Blessed (and also very smart) Are the Merciful

Feature-031214In today’s gospel the Lord gives us a very practical reminder: “The measure that you measure to others will be measured back to you.” What does this mean?

Well, if you were on your way to court and you received advice as to how you could influence the judge to be less severe in your case would you not seriously consider following that advice? Surely you would—unless of course the “advice” involved bribery or some other corrupt activity.

And in fact Jesus, our judge, has described an upright way by which we can avoid severity on the Day of Judgment. Simply put, the way is for us to show mercy to others.

Now I don’t know about you, but I am going to need a lot of mercy on the Day of Judgment! So I am very glad that the Lord has shown us how we can positively influence the outcome on Judgment Day. Consider some of the following texts:

  1. Blessed are the merciful, for they will be shown mercy (Matt 5:7).
  2. For if you forgive men when they sin against you, your heavenly Father will also forgive you. But if you do not forgive men their sins, your Father will not forgive your sins (Matt 6:14-15).
  3. Speak and act as those who are going to be judged by the law that gives freedom, because judgment without mercy will be shown to anyone who has not been merciful. But mercy triumphs over judgment (James 2:12-13).
  4. If a man shuts his ears to the cry of the poor, he too will cry out and not be answered (Proverbs 21:13).
  5. Do not condemn, and you will not be condemned. Forgive, and you will be forgiven (Luke 6:37).
  6. For the measure with which you measure others, will be the measure by which you are measured (Mark 4:24).
  7. And finally there is the terrifying parable (too long to quote here) of the man who owed a huge debt to the king that he could never repay. And although the king cancelled the entire debt, the man refused to cancel the debt of a man who owed him a smaller amount. To this unmerciful man the king then decreed: ‘You wicked servant,’ he said, ‘I canceled all that debt of yours because you begged me to. Shouldn’t you have had mercy on your fellow servant just as I had on you?’ In anger his master turned him over to the jailers to be tortured, until he should pay back all he owed. “This is how my heavenly Father will treat each of you unless you forgive your brother from your heart” (Matt 18:32-35).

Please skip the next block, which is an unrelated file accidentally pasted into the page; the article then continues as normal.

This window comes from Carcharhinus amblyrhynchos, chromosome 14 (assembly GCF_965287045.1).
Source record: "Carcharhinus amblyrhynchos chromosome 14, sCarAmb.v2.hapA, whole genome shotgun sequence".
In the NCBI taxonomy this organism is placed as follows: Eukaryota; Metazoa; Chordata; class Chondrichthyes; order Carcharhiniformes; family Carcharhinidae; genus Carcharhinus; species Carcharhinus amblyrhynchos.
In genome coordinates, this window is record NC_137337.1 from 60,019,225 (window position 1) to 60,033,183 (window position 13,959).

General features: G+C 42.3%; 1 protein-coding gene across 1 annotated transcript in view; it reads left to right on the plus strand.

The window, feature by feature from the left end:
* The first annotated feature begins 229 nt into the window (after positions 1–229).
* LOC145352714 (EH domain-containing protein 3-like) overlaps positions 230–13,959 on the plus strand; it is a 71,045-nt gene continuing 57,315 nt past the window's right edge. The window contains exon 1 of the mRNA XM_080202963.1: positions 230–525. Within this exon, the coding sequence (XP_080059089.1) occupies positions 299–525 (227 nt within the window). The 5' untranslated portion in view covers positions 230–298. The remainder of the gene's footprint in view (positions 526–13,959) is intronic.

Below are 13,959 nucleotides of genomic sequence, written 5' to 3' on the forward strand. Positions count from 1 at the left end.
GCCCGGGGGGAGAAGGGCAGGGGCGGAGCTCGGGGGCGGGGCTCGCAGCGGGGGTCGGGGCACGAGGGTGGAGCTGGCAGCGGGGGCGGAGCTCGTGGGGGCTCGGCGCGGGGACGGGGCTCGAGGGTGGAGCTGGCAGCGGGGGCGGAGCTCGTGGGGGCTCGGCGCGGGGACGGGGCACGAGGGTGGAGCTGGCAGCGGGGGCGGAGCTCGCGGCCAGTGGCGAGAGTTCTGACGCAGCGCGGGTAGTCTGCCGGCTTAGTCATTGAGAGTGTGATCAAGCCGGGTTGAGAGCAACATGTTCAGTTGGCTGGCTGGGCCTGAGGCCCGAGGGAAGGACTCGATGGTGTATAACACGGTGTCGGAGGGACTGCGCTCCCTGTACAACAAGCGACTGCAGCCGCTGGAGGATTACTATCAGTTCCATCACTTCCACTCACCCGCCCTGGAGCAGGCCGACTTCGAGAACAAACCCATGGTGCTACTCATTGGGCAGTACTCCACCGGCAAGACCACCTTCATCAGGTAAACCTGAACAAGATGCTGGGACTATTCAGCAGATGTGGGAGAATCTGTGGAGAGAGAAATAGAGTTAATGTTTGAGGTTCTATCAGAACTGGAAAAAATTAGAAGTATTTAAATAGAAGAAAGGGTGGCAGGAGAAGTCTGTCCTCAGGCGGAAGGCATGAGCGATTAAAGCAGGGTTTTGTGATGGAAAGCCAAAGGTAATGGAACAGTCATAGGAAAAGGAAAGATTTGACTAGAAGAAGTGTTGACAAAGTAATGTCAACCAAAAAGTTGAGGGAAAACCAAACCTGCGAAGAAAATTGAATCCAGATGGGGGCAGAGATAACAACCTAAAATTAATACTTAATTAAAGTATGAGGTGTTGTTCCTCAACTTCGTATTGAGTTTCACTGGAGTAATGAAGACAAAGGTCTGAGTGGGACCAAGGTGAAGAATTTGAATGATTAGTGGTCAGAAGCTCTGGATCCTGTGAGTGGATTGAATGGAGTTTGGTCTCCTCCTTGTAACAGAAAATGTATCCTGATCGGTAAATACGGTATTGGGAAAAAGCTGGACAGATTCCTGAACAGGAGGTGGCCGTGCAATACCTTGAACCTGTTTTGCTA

So the basic point is clear enough: if we want to be shown mercy when we are judged (and trust me, we’re all going to need a lot of it), then we need to pray for a merciful heart.

Let’s even go so far as to say that if anyone is harsh, mean-spirited, unforgiving, hypercritical, or condemning, he is a fool. He is simply storing up wrath for himself on the Day of Judgment. Now why would anyone want to do that?

Mercy is our only hope of avoiding strict judgment. And these texts show us that mercy here in this world will lead to mercy on Judgment Day.

It is true that there are times in this world when punishments must be issued and penalties assessed. Further, correction must be given to those in error. But to the degree that these are made with an eye to correction and reform, they are part of love and relate to mercy. Fraternal correction is a work of charity. It is better to suffer punishment in this world that leads to reform, than to evade punishment here and possibly end up in Hell. Thus, not all punishment/correction is excluded by the edict of mercy, but let love and mercy be the sources from which it comes.

So here is some advice to the wise: bury the hatchet now. Ask the Lord for a merciful and forgiving heart or else suffer the full force of a strict judgment. Pay attention! The judge is willing to be influenced on our behalf and has told us what will move him in our direction. Why hesitate any longer? The merciful are blessed because will be shown mercy. And without mercy, we don’t stand a chance.